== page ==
Further, I also implemented the factor_newton function that performs coprime index 1 factorizations for which the op_with_slope function was a helper. However, the lifting step of the algorithm is still to be done and that is what I'm working on at present. So, the plan for this week is to finish the algorithm for coprime index 1 factorizations by implementing lift_newton and coefs_operator. I was a little stuck about how to actually implement the lifting algorithm, but Waldek clarified my doubts to a large extent on the fricas-devel mailing list. I'm still not completely confident but am able to work on the functions, so I guess I'll finish the implementation first and then modify it according to the comments received. Okay, that's it for now. See you next week!

## Wednesday, 20 August 2014

### Week 11 - 'pencils down'

Sorry for not updating this blog for the last couple of weeks. I forgot about this after the semester began. I'll use this blog post to summarize the project progress in this month. Before that, however, I'd like to note that the current module does indeed perform LLL, LLL with removals and ULLL which was the primary goal of the project.

So, starting off where I left in the previous post, the augmentation of the identity to the basis matrix actually plays a part in bettering the numerical stability of ULLL. Hence, I modified the ULLL function to be similar to the one in flint-1.6.

Also, the default LLL functions (which are essentially wrappers for ULLL) were added. The LLL-reducedness checkers were also changed to implement the certification method introduced by Villard. It will not always work, but if it does the result is guaranteed. It is efficient, and much faster than using the provable precision in the L^2 algorithm or using exact arithmetic for testing.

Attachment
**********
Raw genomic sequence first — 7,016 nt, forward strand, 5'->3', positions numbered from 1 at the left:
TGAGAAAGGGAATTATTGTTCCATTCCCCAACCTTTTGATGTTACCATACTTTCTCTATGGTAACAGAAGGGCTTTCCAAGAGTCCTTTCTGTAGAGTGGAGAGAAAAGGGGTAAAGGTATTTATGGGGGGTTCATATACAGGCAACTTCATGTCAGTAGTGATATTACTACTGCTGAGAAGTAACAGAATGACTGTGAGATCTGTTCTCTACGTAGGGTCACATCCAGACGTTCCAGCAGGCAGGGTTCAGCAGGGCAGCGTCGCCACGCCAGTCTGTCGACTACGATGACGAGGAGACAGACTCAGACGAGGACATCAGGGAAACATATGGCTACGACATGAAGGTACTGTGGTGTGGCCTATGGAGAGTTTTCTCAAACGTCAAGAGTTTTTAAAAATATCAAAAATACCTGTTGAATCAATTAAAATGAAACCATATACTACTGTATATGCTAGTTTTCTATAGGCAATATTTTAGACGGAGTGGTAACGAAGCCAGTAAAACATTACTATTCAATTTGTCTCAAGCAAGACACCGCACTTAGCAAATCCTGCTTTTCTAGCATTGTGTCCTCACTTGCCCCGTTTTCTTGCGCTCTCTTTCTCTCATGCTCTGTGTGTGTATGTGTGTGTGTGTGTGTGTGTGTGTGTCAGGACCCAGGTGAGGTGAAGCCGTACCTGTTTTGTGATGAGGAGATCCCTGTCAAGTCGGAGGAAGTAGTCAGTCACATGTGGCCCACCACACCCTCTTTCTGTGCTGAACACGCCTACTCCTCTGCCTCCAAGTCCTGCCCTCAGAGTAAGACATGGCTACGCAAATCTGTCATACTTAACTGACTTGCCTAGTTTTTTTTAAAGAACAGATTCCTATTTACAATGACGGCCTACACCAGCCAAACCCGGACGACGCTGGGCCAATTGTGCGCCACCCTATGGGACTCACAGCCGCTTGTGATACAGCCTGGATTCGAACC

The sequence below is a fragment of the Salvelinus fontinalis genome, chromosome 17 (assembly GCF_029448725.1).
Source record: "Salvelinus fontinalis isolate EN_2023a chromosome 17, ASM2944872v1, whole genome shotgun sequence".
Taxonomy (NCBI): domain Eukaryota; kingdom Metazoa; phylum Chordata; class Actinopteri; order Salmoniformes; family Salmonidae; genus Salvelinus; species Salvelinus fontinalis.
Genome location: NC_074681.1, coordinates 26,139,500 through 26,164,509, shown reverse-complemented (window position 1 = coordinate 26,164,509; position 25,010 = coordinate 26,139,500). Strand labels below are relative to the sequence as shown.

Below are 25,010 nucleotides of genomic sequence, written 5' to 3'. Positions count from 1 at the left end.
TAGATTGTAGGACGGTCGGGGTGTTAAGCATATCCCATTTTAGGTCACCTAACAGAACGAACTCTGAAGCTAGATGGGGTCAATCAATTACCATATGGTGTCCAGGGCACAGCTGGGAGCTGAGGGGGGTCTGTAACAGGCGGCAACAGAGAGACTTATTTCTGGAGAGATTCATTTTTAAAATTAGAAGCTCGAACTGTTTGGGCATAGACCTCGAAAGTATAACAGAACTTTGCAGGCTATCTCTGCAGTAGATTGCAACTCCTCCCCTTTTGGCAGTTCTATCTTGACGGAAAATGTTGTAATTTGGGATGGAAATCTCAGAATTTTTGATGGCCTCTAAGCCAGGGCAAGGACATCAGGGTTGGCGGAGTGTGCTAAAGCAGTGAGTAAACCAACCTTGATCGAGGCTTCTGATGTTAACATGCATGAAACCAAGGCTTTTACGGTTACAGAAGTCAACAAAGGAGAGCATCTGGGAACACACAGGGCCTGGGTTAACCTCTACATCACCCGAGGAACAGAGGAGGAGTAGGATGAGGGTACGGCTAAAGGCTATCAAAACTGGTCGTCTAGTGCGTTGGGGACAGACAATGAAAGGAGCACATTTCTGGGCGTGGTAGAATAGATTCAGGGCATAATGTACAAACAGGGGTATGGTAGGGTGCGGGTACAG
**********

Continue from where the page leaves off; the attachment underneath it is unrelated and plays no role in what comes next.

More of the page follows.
The Gram matrix version of the provable is_reduced functions was also added.

This was followed by an implementation of a modified LLL reduction algorithm due to Storjohann which has better complexity in terms of the lattice dimension. However, it didn't fare well against the other LLL implementations (specifically classical LLL) during profiling. The mpf versions of the is_reduced functions were removed because they weren't proven and mpfr versions were written.

Adding a function which uses mpf and epsilons to emulate the behaviour of changing the rounding mode is a possibility as mentioned on flint-devel. Finally, the documentation was updated and now should (hopefully) explain about all the strategies and types used in this module (along with the function descriptions of course).

I'd like to thank my mentors, William Hart and Curtis Bright, for their valuable time, support and patience. This project wouldn't have been possible without their help. I'd also like to thank Fredrik Johansson for reviewing some of my code and Burcin Erocal from the lmonade organization for his advice. I'm grateful to the Google OSPO team for running the GSoC program. This has been a great summer and contributing to FLINT has been a tremendous learning experience for me.